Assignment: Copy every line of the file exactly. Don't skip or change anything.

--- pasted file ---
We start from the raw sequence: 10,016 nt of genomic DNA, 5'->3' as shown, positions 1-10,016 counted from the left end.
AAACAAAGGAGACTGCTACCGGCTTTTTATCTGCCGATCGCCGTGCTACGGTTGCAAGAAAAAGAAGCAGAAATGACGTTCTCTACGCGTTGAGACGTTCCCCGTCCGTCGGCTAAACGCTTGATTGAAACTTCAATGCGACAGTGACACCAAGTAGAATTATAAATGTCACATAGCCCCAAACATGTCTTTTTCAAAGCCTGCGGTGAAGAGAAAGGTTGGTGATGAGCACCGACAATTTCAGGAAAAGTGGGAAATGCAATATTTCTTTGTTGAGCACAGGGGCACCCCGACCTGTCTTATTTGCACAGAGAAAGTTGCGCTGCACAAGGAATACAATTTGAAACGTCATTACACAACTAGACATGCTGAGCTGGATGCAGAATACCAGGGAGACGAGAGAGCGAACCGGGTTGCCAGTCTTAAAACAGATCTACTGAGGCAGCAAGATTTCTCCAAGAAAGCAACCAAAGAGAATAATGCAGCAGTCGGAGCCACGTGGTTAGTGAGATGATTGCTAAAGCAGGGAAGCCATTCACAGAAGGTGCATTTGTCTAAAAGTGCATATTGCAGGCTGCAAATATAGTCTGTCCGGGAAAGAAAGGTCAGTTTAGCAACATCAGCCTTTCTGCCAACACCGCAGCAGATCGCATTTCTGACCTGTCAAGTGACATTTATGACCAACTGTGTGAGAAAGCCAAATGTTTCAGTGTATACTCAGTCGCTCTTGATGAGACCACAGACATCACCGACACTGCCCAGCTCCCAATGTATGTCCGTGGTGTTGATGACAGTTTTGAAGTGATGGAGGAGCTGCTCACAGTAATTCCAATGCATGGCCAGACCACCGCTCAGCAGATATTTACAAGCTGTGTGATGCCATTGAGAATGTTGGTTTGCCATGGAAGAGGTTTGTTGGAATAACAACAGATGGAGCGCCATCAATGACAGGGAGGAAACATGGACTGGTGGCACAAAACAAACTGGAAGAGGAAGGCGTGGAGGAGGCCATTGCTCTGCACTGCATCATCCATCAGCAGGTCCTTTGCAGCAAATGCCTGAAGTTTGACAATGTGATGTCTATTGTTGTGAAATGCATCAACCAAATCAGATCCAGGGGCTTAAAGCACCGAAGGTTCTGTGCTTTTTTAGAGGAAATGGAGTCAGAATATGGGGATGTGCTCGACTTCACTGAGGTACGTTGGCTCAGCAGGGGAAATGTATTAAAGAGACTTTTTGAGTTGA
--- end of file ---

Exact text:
We start from the raw sequence: 10,016 nt of genomic DNA, 5'->3' as shown, positions 1-10,016 counted from the left end.
AAACAAAGGAGACTGCTACCGGCTTTTTATCTGCCGATCGCCGTGCTACGGTTGCAAGAAAAAGAAGCAGAAATGACGTTCTCTACGCGTTGAGACGTTCCCCGTCCGTCGGCTAAACGCTTGATTGAAACTTCAATGCGACAGTGACACCAAGTAGAATTATAAATGTCACATAGCCCCAAACATGTCTTTTTCAAAGCCTGCGGTGAAGAGAAAGGTTGGTGATGAGCACCGACAATTTCAGGAAAAGTGGGAAATGCAATATTTCTTTGTTGAGCACAGGGGCACCCCGACCTGTCTTATTTGCACAGAGAAAGTTGCGCTGCACAAGGAATACAATTTGAAACGTCATTACACAACTAGACATGCTGAGCTGGATGCAGAATACCAGGGAGACGAGAGAGCGAACCGGGTTGCCAGTCTTAAAACAGATCTACTGAGGCAGCAAGATTTCTCCAAGAAAGCAACCAAAGAGAATAATGCAGCAGTCGGAGCCACGTGGTTAGTGAGATGATTGCTAAAGCAGGGAAGCCATTCACAGAAGGTGCATTTGTCTAAAAGTGCATATTGCAGGCTGCAAATATAGTCTGTCCGGGAAAGAAAGGTCAGTTTAGCAACATCAGCCTTTCTGCCAACACCGCAGCAGATCGCATTTCTGACCTGTCAAGTGACATTTATGACCAACTGTGTGAGAAAGCCAAATGTTTCAGTGTATACTCAGTCGCTCTTGATGAGACCACAGACATCACCGACACTGCCCAGCTCCCAATGTATGTCCGTGGTGTTGATGACAGTTTTGAAGTGATGGAGGAGCTGCTCACAGTAATTCCAATGCATGGCCAGACCACCGCTCAGCAGATATTTACAAGCTGTGTGATGCCATTGAGAATGTTGGTTTGCCATGGAAGAGGTTTGTTGGAATAACAACAGATGGAGCGCCATCAATGACAGGGAGGAAACATGGACTGGTGGCACAAAACAAACTGGAAGAGGAAGGCGTGGAGGAGGCCATTGCTCTGCACTGCATCATCCATCAGCAGGTCCTTTGCAGCAAATGCCTGAAGTTTGACAATGTGATGTCTATTGTTGTGAAATGCATCAACCAAATCAGATCCAGGGGCTTAAAGCACCGAAGGTTCTGTGCTTTTTTAGAGGAAATGGAGTCAGAATATGGGGATGTGCTCGACTTCACTGAGGTACGTTGGCTCAGCAGGGGAAATGTATTAAAGAGACTTTTTGAGTTGA